Icebergs and ice

Icebergs near Davis station
Icebergs near Davis station (Photo: Nick Helmore)
Detail of frozen lakeTide crack detail, off Jelbart GlacierExpeditioner on sea ice Lambert Glacier in foreground and Manning Glacier in centreGhostly iceberg  Ice near Bandits Hut

Antarctica and its surrounding ocean are dominated and shaped by the presence of snow and ice which, while themselves controlled by the climatic regime and very sensitive to climate change, also influence and provide major feedbacks to the global climate system.

Many globally significant processes are driven by the unique climate and geography of the Antarctic region. These include the uptake of carbon dioxide by the Southern Ocean; the overturning circulation of the deep ocean; the balance between water storage and discharge in the main continental ice-sheet; changes in surface energy, mass and momentum exchange by ice masses; and energy transfer between all levels of the atmosphere to space. Understanding these processes is vital for understanding and predicting climate and environmental changes and their impacts. These impacts include future greenhouse gas levels, sea-level rise, the variability and rate of change of climate, and changes in atmospheric composition. The latter includes the stratospheric 'ozone hole', which affects life in Southern Hemisphere nations.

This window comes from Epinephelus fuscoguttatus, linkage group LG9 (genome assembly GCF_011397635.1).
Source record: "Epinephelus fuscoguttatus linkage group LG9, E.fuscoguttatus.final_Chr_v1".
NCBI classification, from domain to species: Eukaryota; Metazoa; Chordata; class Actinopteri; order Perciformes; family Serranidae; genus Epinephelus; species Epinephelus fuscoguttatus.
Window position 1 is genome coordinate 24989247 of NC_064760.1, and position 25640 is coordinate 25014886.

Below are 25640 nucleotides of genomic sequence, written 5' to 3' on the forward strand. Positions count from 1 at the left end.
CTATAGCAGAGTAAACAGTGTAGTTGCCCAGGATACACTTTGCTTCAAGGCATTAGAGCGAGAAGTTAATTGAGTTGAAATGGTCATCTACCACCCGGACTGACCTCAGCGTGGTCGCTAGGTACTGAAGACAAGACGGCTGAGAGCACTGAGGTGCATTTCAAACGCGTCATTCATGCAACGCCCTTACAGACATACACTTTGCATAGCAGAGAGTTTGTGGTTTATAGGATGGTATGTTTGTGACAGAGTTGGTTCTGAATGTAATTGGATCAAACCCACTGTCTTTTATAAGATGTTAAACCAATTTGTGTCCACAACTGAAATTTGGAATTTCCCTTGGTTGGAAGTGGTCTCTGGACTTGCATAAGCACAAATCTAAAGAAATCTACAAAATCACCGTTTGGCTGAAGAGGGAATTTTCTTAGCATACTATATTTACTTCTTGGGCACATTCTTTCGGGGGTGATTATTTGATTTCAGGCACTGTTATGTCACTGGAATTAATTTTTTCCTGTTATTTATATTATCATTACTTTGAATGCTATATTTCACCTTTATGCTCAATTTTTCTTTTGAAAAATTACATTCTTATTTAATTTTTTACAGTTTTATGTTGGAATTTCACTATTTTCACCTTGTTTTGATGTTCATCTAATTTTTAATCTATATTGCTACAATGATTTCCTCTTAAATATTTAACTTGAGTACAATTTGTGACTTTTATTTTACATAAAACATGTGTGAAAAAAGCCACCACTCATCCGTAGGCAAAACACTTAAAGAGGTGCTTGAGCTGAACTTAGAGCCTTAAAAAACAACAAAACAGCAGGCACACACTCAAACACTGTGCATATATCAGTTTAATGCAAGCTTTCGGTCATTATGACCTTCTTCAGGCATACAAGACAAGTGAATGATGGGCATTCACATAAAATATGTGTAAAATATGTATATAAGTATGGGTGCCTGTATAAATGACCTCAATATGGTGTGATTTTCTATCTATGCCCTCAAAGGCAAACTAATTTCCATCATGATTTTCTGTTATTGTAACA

Australia has had a long and distinguished record of research into Antarctica's natural phenomena, including early fundamental studies into the nature of the ice sheet, ice shelves and sea ice.

As the world's attention focuses on changing climates in the 21st century that legacy of fundamental work, together with a large suite of interdisciplinary studies embracing the ocean around Antarctica, its biota, and the atmosphere above is of immense value in underpinning to a comprehensive understanding of contemporary change and its environmental consequences.

This page was last modified on 24 November 2009.